Rachael Lloyd
Posted on 22 Sep 2020

Impact of COVID-19 on Employment Tribunals

Speed read

It will come as no surprise that COVID-19 has had a significant impact on the Employment Tribunal (ET). In August 2020, the number of cases waiting to be heard by the ET reached a record 45,000. It is expected that this will be exacerbated by a further influx of claims arising from COVID-related issues such as furlough leave, changes to terms of employment contracts, and redundancies.

[Read time: 4 minutes]

Background

The consequence of the abolition of ET fees in July 2017 has meant that, even before the COVID-19 pandemic, parties could wait as long as 12 months for a final hearing. In some instances, where claims were particularly complex, this wait could be even longer. These lengthy waiting times are only set to increase with the number of claims already backlogged in the system due to COVID, and the rapidly increasing unemployment rate threatening to compound this even further. The Office for National Statistics has recently confirmed that unemployment rates have increased from 3.9% to 4.1%, 0.3 percentage points higher than the same time last year, and 0.2 percentage points higher than the previous quarter.

How has the ET been operating through the pandemic?

At the beginning of the lockdown period in March 2020, the Lord Chief Justice published a statement on court arrangements, explaining specific arrangements for certain hearings (e.g. by telephone or video conference) and outlined that less than half of the court and tribunal buildings would remain open until further notice. There has been some variation across the country in how Employment Tribunals have been working. Whilst some have embraced remote or hybrid hearings, utilising video conferencing technology such as the Ministry of Justice’s Cloud Video Platform (CVP) system, the overall progress of claims has undoubtedly reduced, as nearly all hearings which were due to held in April, May and June 2020 have been postponed.

In July 2020, a further statement outlined a plan to start reopening courts and tribunals whilst simultaneously continuing with remote hearings. However, with previously postponed hearings now beginning to be relisted, the back-log of cases has only increased, and the ET is now listing final hearings as far away as 2022. The HM Courts & Tribunal Service has updated their Coronavirus guidance (here), to clarify that parties with on-going claims do not need to contact the ET regarding listed hearings, and they will be contacted in due course.

Looking to the future: what does this mean in practice?

With the furlough scheme currently scheduled to end on 31 October 2020, it is anticipated there will be an influx of ET claims relating to redundancy, as many businesses continue to experience tough times. More complex complaints of whistleblowing and health and safety breaches are also likely to arise.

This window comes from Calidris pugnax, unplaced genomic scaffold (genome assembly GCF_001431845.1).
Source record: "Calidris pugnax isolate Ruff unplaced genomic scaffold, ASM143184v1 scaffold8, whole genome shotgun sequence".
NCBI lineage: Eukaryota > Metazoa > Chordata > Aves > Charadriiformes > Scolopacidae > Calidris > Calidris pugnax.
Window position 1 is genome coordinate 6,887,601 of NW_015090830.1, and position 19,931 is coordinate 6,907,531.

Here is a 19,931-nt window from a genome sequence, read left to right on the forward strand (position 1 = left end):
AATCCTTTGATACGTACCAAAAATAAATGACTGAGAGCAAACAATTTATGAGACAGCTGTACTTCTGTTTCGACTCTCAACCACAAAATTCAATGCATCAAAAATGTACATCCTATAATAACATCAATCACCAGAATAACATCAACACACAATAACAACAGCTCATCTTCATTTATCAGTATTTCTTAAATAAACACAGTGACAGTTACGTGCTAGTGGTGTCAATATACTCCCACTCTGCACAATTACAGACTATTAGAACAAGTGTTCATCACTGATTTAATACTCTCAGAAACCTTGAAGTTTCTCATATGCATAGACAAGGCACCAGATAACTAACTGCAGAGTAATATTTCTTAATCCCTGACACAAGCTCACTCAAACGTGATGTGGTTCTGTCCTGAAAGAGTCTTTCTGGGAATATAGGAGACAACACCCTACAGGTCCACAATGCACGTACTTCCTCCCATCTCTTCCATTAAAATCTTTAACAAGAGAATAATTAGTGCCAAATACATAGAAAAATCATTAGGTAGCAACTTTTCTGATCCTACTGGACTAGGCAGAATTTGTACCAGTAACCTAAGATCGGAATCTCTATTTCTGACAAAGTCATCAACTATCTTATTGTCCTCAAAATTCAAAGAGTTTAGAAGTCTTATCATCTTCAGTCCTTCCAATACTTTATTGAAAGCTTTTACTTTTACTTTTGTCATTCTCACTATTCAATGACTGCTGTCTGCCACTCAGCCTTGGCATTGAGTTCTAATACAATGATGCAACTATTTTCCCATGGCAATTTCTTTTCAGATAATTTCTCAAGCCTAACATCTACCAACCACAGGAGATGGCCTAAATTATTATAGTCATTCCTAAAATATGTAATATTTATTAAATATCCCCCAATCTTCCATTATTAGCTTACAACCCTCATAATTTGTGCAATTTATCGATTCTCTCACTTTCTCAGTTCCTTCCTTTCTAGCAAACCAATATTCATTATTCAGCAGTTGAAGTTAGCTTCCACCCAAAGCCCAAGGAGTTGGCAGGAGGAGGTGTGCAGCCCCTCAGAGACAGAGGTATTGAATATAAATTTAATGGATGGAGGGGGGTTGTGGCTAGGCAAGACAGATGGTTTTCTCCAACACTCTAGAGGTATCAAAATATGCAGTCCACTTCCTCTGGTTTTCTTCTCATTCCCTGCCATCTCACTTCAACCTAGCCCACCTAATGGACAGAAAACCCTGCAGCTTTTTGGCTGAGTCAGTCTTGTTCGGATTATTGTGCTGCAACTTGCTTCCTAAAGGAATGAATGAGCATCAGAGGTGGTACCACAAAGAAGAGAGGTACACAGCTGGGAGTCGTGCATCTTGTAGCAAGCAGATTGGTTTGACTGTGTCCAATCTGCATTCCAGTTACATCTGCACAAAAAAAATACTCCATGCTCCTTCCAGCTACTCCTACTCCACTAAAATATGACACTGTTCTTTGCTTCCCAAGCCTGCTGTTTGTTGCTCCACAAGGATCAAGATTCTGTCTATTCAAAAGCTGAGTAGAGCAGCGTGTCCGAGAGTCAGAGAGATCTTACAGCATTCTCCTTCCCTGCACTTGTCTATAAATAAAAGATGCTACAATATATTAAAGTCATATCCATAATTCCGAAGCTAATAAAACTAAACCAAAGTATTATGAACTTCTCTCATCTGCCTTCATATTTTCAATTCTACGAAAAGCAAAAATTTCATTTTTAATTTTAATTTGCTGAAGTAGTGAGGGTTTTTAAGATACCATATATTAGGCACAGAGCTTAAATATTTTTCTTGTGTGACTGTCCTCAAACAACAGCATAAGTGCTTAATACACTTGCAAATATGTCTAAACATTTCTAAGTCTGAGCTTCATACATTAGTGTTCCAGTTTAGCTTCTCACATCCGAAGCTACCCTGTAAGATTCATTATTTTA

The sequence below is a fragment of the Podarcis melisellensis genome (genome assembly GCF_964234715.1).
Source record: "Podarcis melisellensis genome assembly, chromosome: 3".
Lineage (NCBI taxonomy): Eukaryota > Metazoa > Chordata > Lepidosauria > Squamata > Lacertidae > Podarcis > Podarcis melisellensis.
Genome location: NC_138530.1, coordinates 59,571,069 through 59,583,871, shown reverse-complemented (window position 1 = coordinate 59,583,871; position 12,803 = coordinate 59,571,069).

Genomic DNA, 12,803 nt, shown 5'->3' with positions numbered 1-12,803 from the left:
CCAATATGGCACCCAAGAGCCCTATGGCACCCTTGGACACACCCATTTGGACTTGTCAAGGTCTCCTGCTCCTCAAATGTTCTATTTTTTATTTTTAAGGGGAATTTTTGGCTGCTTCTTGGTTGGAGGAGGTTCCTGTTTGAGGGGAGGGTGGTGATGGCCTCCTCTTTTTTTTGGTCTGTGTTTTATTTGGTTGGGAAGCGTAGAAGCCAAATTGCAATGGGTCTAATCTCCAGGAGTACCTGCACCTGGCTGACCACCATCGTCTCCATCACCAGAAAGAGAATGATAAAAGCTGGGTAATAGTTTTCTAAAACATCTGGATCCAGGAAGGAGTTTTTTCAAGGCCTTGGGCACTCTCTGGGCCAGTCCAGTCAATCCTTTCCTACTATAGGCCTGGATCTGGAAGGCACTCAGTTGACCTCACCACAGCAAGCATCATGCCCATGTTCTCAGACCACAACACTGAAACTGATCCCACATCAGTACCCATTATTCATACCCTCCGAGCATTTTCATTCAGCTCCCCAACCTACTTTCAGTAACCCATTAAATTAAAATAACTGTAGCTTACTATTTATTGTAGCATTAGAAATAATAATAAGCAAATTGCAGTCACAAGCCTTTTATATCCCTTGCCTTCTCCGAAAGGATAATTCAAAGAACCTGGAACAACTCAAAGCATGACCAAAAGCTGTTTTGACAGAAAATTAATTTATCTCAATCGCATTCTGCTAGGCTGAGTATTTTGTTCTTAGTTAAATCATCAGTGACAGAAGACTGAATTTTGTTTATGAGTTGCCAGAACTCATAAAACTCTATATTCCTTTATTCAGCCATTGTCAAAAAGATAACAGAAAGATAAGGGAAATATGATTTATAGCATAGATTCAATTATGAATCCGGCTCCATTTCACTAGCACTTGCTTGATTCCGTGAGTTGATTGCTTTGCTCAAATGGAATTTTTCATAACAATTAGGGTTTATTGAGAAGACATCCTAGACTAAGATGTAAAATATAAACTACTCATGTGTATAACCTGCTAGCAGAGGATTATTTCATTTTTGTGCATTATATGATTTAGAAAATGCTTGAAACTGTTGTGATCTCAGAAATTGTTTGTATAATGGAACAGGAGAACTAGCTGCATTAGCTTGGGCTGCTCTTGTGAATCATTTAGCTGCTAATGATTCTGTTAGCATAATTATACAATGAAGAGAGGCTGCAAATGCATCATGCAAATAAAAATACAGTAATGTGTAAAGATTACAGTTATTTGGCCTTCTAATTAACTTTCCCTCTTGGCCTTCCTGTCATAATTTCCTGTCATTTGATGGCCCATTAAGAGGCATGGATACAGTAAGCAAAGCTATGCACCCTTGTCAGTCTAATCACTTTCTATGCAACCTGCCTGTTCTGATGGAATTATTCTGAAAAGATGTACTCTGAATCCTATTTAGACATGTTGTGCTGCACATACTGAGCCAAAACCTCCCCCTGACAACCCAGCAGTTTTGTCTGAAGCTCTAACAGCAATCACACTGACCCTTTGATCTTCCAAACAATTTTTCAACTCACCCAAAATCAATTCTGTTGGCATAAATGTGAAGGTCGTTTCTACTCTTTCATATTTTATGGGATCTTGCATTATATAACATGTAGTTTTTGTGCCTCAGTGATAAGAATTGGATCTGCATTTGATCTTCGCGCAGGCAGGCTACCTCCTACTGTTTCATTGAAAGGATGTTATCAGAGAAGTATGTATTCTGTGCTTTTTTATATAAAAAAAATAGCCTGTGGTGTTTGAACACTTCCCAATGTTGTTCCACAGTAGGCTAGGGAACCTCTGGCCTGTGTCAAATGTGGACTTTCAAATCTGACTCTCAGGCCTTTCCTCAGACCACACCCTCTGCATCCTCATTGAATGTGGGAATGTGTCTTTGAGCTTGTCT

There is an understandable concern that the large number of claims will put the court system under unsustainable strain. In response to this, the Government has announced changes to the ET rules to allow more flexibility for remote hearings and ensure, wherever possible, that the burden on courts, claimants and defendants is reduced. These changes will start to come into force from as early as 8 October 2020.

Key considerations for employers

  1. Minimise risk of claims being brought in the ET

ET claims must usually be brought within three months less one day of termination of employment or, where applicable, the occurrence of the relevant incident. Before a claim can be brought, parties must go through the ACAS Early Conciliation process, which effectively pauses ET proceedings to encourage parties to reach a settlement without involving the ET.  The benefit of actively engaging in this process is heightened by the back-log in the ET system, as the delay in cases being heard can arguably be a useful tool when taking part in settlement negotiations.

It is also important to bear in mind that, due to delays in the ET system, employers may not be aware that a claim has been brought against them until well after the usual three month timeframe. There is every chance that this sense of security is false and a claim has in fact been brought, but the ET is taking longer to process the claim. By having successful negotiations during the ACAS Early Conciliation period, employers can avoid the increased delays in the ET, as well as the increased cost and management time required on the part of employer when dealing with prolonged claims.

  1. Proactively manage the situation

If settlement cannot be reached, it is even more important for employers to consider how they best manage these situations: we recommend getting the basics done as soon as possible. If an ET claim is lodged, collate as much information as possible from relevant employees whilst they clearly recollect events and are still employed by the business; this can save valuable time and money further down the line.